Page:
The individual I could call my first boyfriend wasn’t a good boy. (I attempt to say this without referring to the term ‘bad boy’ and the grossly inaccurate assumption that all girls want one.) Even now he isn’t a good man. The world once treated him badly and in retaliation he treated it back the same way. You can’t do that without consequences, losing a home and any security you might have had. I didn’t expect him to live this long; there’s only so many drugs one body can tolerate, and from what I recall he was beautifully, enviously thin. There was a year’s gap between us, myself a year older and feeling I should’ve have more sense than I was allowing myself to have. I was seventeen and remained quiet and agreeable. That’s what I thought a girlfriend was. I decided at the time that must’ve been what I was. Rarely did I see him. His mouth tasted like the best kind of ashtray I could’ve licked.
Months, years, after parting from him the smell of his choice brand of cigarettes is none the less appealing. I can wander by strangers and be stopped in my step by that cancerous scent. What was I doing? Why does my heart hurt? I could recognise it on anybody and have done so. Even a bad smell like that one has something whimsical about it that triggers hardcore nostalgia. It’s a comforting scent from one of the only times in this life in which I’ve felt protected and wanted. It was ironic to feel safety in the arms of someone so dangerous, yet I did. Even now a part of me believes he wouldn’t have let me be hurt as I have been.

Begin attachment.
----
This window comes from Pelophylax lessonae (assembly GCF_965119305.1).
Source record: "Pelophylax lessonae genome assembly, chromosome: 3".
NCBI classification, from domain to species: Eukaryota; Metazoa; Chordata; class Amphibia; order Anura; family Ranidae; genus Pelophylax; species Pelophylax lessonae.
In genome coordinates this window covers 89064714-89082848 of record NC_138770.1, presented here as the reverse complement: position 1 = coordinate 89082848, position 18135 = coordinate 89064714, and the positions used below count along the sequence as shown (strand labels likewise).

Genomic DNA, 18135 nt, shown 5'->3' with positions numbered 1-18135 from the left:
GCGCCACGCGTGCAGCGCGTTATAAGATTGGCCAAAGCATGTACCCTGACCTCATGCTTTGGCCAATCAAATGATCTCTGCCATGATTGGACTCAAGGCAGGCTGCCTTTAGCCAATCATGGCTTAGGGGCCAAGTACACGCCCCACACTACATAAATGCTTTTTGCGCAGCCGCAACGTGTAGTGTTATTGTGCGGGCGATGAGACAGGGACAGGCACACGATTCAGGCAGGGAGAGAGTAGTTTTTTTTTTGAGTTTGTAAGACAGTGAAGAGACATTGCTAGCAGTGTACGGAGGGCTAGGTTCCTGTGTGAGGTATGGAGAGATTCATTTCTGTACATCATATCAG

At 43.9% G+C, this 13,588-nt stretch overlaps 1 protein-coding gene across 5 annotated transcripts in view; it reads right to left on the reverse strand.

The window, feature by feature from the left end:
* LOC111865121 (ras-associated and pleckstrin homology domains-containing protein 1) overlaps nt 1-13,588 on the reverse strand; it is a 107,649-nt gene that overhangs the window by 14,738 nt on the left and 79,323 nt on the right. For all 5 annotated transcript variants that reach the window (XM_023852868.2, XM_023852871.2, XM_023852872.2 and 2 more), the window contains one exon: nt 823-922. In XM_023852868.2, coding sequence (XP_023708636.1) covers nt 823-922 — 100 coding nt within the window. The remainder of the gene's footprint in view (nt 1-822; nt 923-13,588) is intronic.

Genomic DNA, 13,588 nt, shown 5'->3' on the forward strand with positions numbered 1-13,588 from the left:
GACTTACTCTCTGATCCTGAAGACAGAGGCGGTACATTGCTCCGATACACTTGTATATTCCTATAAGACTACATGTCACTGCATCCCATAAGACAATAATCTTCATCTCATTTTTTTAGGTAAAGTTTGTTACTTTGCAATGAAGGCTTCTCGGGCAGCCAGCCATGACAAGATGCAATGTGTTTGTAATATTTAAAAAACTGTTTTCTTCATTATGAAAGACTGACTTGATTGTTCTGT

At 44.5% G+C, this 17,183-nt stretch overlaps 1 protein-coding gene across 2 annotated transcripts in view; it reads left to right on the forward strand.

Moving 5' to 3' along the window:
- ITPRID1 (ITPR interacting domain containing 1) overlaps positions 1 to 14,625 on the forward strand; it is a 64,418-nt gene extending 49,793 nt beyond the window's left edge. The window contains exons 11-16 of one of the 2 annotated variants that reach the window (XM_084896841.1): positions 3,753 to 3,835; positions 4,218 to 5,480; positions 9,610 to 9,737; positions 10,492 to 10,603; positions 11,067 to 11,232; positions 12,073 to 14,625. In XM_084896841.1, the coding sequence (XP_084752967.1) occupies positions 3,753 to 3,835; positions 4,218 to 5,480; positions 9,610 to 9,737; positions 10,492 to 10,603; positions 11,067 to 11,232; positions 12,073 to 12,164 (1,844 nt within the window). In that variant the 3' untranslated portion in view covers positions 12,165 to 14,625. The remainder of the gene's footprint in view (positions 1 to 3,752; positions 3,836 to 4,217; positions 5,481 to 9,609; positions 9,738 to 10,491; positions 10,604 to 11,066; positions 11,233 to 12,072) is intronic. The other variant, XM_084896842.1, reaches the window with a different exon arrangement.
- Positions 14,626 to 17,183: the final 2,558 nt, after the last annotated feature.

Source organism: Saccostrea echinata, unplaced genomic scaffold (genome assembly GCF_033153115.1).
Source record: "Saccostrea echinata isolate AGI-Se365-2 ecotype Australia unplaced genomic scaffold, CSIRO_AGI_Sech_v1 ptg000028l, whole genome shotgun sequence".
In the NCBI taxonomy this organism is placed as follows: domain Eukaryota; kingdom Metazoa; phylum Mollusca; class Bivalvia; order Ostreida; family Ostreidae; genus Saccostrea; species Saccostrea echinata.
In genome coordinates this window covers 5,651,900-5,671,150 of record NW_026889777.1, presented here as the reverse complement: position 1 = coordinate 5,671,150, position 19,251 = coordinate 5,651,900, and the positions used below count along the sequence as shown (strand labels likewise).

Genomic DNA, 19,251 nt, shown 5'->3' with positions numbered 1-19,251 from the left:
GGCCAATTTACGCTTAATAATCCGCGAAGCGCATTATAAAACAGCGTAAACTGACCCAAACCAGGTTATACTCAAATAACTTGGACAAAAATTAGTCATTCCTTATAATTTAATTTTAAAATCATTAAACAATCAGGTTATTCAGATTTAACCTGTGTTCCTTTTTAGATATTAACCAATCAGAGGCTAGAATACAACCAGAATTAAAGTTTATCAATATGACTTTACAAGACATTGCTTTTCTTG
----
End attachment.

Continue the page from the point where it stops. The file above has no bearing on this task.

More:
Today I was returning home on the train. This is how many of my stories start. I smelt the stank of fresh piss and, on Queensland Rail, that’s not unfamiliar. We live with it. The piss was easy to ignore. Someone however had been smoking the cigarettes. I took one whiff and knew without doubt. I figured it was the rather depressed looking woman hunched in her seat across from me who’d just sat down. I don’t tend to smell it on women, usually men. As the train pulled into the station I was lulled from memories of a traumatic Halloween parade (his face paint had smudged and his eyes turned red from smoking cones in the greenhouse but still he was the most beautiful person I’d ever seen) as the odour of piss walked to the door following a scruffy looking man with a pot belly who wasn’t wearing a shirt. It was the typical Australian drop-kick, a pouch of Rothmans gold poking out of his pants pocket. That’s when I knew that memory lane smell of those cigarettes was coming from him. And suddenly those delicate feelings of past love dissipated like smoke. The man left the train after scratching his greasy hair and it was like such powerful emotions had never been there in the first place. They were gone. In their wake I felt apathy.
I don’t feel anything now and therefore don’t know what I should be feeling. On one end I have lost the last good feelings to a an unhealthy relationship in my past, one that even now can cause me to retreat into myself when mentioned. However I know in full certainty that I have never loved a partner as I loved him. To lose that love makes the future seem bleak. Nothing will ever come close to him. Typical of a bastard like him to leave me like this. It makes me feel like it was his plan all along.
I’ve stopped guessing when he’ll die. One day I might tell you the story behind him too.